Washington’s Afghan Game: Confuse the Americans


President Obama’s Special Representative for Afghanistan and Pakistan James Dobbins has made clear that Washington wants Karzai to sign the BSA and thus allow the United States and NATO to keep troops in Afghanistan after 2014. On Dec. 10, appearing before the Senate Foreign Relations Committee, Dobbins said he does not think “there’s any serious doubt a bilateral security arrangement will eventually be concluded. There’s no serious doubt that the Afghans want us to stay.” During his testimony, and the question and answer session, Dobbins never once mentioned that the White House considers the war to be over and, therefore, US is considering the option of not staying in Afghanistan after 2014.


In fact, Dobbins expressed a great deal of concern, if not outright anguish, that Karzai has not signed the BSA yet. Even a delay in signing is dangerous, Dobbins warned: “There will be a cost to delaying, and the cost will be borne by the Afghan people.” He pointed to the falling value of the Afghan currency, rising inflation, declining property values and capital flight, and attributed all of it to anxiety caused by Karzai’s delay. Dobbins went further, making clear that total withdrawal from Afghanistan was never in the cards - notwithstanding Obama’s talk about “zero troop option” to the New York Times last November. “Unlike Iraq, to which comparisons are often made, the Afghans actually need us to stay. Most Afghans want us to stay. And we have promised to stay,” said Dobbins.


Dobbins and Carney are not the only ones who want the BSA signed so that 10,000-15,000 US troops can stay for an indefinite period in Afghanistan, putting the lie to President Obama’s declaration that the United States will complete its mission in Afghanistan by the end of 2014. The entire administration is engaged in perpetuating this charade.


On Nov. 21, Kevin Baron, executive editor of Defense One, reported that US Secretary of Defense Chuck Hagel had expressed a similar concern and urgency. Hagel told Baron that Afghanistan must decide by the end of the year whether to sign a deal to keep US troops there, or the military will not be able to plan for a post-2014 presence. In the absence of a signed agreement, Hagel said, he would advise President Obama not to proceed with any planning for the post-2014 troop presence, including determining the size of that force. “I think it would put the United States in a very, very difficult situation,” Hagel said. “We need to be sure that our forces in any future role there are protected.”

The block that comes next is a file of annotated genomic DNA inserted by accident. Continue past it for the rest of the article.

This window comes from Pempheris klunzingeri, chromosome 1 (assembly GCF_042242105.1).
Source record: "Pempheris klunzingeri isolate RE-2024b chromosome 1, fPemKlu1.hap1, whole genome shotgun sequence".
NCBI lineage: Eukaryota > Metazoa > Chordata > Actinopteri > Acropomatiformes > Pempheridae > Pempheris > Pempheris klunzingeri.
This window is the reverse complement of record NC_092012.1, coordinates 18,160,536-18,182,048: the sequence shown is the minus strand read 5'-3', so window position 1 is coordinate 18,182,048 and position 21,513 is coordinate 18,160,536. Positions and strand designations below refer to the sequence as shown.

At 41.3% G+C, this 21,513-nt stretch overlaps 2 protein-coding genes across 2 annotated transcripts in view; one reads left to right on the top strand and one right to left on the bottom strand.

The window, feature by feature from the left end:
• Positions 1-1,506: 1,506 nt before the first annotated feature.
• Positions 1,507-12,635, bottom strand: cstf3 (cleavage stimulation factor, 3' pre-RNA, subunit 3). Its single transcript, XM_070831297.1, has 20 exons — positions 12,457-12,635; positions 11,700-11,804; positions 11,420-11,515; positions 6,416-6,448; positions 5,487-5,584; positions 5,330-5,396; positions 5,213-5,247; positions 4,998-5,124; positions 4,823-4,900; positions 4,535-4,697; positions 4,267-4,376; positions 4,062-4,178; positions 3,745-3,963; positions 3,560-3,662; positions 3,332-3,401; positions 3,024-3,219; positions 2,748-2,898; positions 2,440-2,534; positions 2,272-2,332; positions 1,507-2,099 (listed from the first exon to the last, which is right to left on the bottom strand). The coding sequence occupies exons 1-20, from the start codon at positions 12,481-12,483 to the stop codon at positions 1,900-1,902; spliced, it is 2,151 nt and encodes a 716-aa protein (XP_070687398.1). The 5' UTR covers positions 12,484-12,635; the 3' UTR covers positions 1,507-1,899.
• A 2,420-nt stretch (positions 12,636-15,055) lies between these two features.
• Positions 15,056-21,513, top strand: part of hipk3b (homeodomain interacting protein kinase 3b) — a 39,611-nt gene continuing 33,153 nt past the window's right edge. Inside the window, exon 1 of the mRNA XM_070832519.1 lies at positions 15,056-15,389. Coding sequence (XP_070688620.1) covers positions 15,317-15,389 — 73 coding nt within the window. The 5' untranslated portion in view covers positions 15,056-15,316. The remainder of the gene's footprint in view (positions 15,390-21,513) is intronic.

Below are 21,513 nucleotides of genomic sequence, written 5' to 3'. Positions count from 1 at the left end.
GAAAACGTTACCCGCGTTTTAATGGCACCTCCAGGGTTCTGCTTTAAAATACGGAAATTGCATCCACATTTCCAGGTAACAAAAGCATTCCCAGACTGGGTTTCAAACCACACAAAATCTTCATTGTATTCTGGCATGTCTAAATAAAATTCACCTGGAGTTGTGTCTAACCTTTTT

Again, on Dec. 8, in an interview aired on “Face the Nation”, a CBS-aired Sunday program, Secretary Hagel said that all American troops will have to leave Afghanistan in 2014 unless Afghan President Hamid Karzai signs a security agreement with the United States. “Well, you can use any term you want, ‘retreat’ or ‘not renewing our efforts here post-2014.’ You can say it any way you want. But what I’m saying is, unless we have the security of an agreement to protect our forces, then we’ll have no choice. We will not be able to stay.”


Hagel also said removing all troops from Afghanistan is “a very real possibility, because if we don't have a bilateral security agreement...that means we can't protect our forces that would be here after 2014; no international partners will come.” It certainly looks as if it is Karzai who is trying to bring to an end the US-led war and send the American troops home - not President Obama.


Karzai Could Take Away Our War


If the Obama administration has no intent to end the Afghan war after 2014, why was the “zero troop option” ever brought up? Jason Ditz of antiwar.com, in a Nov. 26 article, said that during National Security Adviser (and Obama coterie member) Susan Rice’s visit to Afghanistan in late November, she reiterated the US ultimatum, demanding that Karzai sign the BSA by the end of the year or face a full withdrawal of US forces in 2014. The threat is intended to pressurize Karzai into signing the deal quickly, instead of waiting until April’s elections, on the idea that the Afghan government couldn’t survive without occupation forces backing them up, Ditz said.


If the “zero troop option” was indeed used as a threat, there are reasons to believe neither President Karzai nor his administration take it seriously. Given the very public discussion by officials from the Defense Department to Vice President Joe Biden about the size of the force that should remain in Afghanistan, it is evident that the Obama administration has no intention of completing the mission in Afghanistan in 2014 and, under one pretext or the other, wants to continue with what has already been America’s longest war. Yet the President also desperately wants the credit for ending it.


This amounts to having the cake and eating it, too. It must be unnerving for President Obama that Hamid Karzai, who has all along been portrayed as a US puppet, could take that cake away.